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Tai Chi can Improve Heart Health

In China and many urban areas in the United States it is not uncommon to see a group of people practicing a slow form of exercise, moving in unison. This dance-like movement is known as tai chi, a martial art founded hundreds of years ago that has been transformed into an exercise. A new study published by the Archives of Internal Medicine now shows that tai chi may actually help people that suffer from heart failure to feel better in general with a brighter outlook on life. A quality of life questionnaire given out showed that individuals who practice tai chi regularly had much higher scores than those who did not. The group practicing tai chi also showed improvements in mood as well.


It’s well known that heart failure and its symptoms are difficult to live with. The disease causes chronic low energy and shortness of breath as the heart is too weakened to pump blood properly. This can make exercise of any kind particularly difficult. Through the 1980s, it was even recommended that patients with heart failure avoid physical activity as much as possible.


Tai chi has been shown in several recent studies to be an effective treatment for many diseases; including Parkinson’s and breast cancer. The National Institutes of Health are currently funding a number of studies to look for more benefits of tai chi for patients with chronic diseases.


This study was the first to actually look at whether tai chi can help people suffering from heart failure. 100 people with the disease were recruited in the Boston area. Half were assigned a 12-week tai chi program while the other half got heart health education.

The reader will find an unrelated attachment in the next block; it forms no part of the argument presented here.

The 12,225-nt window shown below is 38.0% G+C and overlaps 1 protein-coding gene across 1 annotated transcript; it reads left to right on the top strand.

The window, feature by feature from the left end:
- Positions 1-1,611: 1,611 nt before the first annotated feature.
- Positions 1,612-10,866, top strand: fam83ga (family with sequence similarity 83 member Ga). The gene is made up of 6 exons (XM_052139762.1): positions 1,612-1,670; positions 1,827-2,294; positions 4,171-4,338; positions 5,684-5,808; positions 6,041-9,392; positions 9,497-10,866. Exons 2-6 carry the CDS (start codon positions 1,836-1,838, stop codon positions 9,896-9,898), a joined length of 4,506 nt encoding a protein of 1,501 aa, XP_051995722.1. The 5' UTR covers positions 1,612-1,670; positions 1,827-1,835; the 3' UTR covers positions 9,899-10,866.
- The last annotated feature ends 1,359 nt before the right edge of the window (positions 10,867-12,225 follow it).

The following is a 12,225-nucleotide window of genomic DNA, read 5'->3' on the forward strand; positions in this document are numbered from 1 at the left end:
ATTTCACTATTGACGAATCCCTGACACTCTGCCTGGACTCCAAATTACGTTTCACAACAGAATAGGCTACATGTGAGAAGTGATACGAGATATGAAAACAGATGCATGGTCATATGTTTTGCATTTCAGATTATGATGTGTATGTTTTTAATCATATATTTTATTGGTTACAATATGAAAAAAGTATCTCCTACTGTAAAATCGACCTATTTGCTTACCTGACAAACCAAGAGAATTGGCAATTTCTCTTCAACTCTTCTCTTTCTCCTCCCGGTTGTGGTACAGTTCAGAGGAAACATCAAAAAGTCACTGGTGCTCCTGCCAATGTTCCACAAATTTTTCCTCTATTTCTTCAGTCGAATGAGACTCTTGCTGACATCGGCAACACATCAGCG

The tai chi program began with warm-up exercises, including breathing, visualization, arm swinging and light stretching. The patients learned 5 easy movements that were meant to relieve tension and increase breathing awareness. Afterward, patients received an instructional tape and were instructed to practice the moves at home three times each week.


At the end of 12 weeks researchers compared exercise ability and quality of life for both groups. They found that each group had equal oxygen use during a six-minute walk, but the Tai chi group reported a greater improvement in quality of life when responding to a standard questionnaire. In addition, the Tai chi participants reported a greater increase in mood and in calories burned each week, compared to the education group.


Tai Chi can be a great addition to treatment and programs for stress management in Rochester. Because of the strong link between heart failure and depression, it’s especially important for patients to find a way to relieve stress and improve their quality of life.